Consideration also must be given to the physical layout of the installation site. The clear height of the building interior will determine the height of the units and the total number of shelves at a given spacing allowed in each unit. For example, in a facility with a ceiling height of 40 feet, a vertical storage and retrieval system eliminates up to 100 shelving sections with a resulting space savings of up to 929 square feet, or 91 percent. With a ceiling height of 30 feet, a vertical solution can eliminate 46 drawer-type cabinets for a space savings of 311 square feet, or 80 percent (see Chart 1).


Defining Control Requirements

For functional effectiveness, transaction information must be transmitted between the operator and the control system. Vertical storage and retrieval systems can be controlled using PC software or hardware controls. A system can be configured for stand-alone, single-user operation or multi-user network use. The operator simply enters the shelf number using the controls, and the shelf and its contents are delivered automatically. Pick-to-Light and bar code scanning technology can be easily integrated to direct the operator to the proper pick location for added accuracy.

A software system can be networked to manage multiple vertical units in high throughput applications. A multi-user system provides independent operation of each unit in the network while information accessed on workstations is shared on a common database and uploaded to a host warehouse management system (WMS) or enterprise resource planning (ERP) system.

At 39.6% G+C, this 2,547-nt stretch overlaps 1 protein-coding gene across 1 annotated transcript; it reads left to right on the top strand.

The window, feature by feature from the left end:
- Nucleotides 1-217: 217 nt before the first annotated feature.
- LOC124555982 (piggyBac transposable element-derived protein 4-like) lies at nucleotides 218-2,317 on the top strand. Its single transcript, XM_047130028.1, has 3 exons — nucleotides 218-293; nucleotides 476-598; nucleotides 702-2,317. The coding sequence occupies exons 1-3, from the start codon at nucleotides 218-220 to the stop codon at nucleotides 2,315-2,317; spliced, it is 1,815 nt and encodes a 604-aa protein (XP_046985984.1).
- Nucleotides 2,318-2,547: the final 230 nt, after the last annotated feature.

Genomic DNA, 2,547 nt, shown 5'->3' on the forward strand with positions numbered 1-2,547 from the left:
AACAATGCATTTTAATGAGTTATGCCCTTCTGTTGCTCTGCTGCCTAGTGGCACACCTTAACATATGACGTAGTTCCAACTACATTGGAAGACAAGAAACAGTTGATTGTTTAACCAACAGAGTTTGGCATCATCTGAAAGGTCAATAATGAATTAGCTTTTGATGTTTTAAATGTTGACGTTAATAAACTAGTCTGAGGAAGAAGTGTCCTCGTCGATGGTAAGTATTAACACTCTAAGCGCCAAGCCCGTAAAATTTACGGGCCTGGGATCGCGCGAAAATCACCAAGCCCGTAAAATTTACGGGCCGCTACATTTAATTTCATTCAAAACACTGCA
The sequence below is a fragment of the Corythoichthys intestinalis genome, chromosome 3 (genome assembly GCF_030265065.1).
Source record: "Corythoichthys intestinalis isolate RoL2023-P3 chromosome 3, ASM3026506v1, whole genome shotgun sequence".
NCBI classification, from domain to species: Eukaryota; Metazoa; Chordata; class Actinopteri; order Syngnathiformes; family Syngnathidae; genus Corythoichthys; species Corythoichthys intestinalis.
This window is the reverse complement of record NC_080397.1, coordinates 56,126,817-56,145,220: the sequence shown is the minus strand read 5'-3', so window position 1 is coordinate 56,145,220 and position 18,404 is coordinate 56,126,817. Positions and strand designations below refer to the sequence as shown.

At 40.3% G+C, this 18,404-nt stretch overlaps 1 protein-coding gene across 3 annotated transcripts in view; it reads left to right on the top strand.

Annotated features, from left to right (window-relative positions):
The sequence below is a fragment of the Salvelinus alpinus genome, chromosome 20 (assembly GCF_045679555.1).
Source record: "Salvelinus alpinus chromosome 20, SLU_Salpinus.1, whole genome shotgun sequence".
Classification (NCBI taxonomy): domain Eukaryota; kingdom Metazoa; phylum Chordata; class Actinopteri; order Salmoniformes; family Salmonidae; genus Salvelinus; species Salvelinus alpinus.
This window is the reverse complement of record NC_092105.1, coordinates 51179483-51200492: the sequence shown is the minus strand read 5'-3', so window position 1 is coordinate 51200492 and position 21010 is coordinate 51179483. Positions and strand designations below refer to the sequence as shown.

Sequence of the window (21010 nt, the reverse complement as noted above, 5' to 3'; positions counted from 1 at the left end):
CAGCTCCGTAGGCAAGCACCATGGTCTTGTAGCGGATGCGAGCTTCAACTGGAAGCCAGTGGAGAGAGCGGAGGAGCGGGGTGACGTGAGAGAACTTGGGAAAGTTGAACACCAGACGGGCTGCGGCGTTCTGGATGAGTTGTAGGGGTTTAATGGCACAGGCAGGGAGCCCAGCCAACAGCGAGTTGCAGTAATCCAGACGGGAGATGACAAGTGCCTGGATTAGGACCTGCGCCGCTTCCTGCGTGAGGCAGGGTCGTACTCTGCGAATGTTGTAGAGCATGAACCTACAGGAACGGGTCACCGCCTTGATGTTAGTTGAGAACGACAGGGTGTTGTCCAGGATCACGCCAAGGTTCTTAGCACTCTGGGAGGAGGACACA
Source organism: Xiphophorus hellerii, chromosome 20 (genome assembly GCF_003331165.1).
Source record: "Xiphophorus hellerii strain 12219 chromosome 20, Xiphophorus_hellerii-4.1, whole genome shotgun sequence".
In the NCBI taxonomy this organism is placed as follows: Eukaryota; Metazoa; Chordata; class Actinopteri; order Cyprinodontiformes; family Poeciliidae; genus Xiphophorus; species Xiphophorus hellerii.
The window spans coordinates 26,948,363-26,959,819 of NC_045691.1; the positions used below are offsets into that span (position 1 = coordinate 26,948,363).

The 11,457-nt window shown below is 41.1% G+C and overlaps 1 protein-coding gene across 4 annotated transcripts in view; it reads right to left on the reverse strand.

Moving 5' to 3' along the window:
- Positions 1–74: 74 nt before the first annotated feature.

Making the Right Move

Integrated vertical storage and retrieval systems often have a return on investment (ROI) of less than 18 months. However, as with any major investment, a comparison of the costs of the new system versus the old system must be considered. For vertical storage and retrieval systems, the operative data are the amount of floor space occupied by current equipment, cost per square foot, the number of employees handling daily transactions, number of transactions performed daily, average labor cost and other information that affects system costs. Sitting down with an installation specialist and putting the numbers into a standard ROI/IRR (return on investment/internal rate of return) formula is one way to do this.

Another is to find a provider of automated storage and retrieval systems that offers the use of a special ROI/IRR calculator, which allows users to enter the appropriate data. It automatically computes the daily cost of the current system and the daily cost of the new system. The calculator also computes dollar savings from reduced space requirements, cost savings from improved employee productivity, depreciation savings and total annualized savings. From this information, the calculator helps determine the payback schedule for the user’s specific installation.

There are a number of important factors to consider when planning the installation of a vertical storage and retrieval system. A properly applied approach to planning and specifying can substantially enhance the benefits these systems offer. After you have determined what your particular storage and retrieval requirements are, using the planning approach outlined in this article, call in an expert to help you specify a system.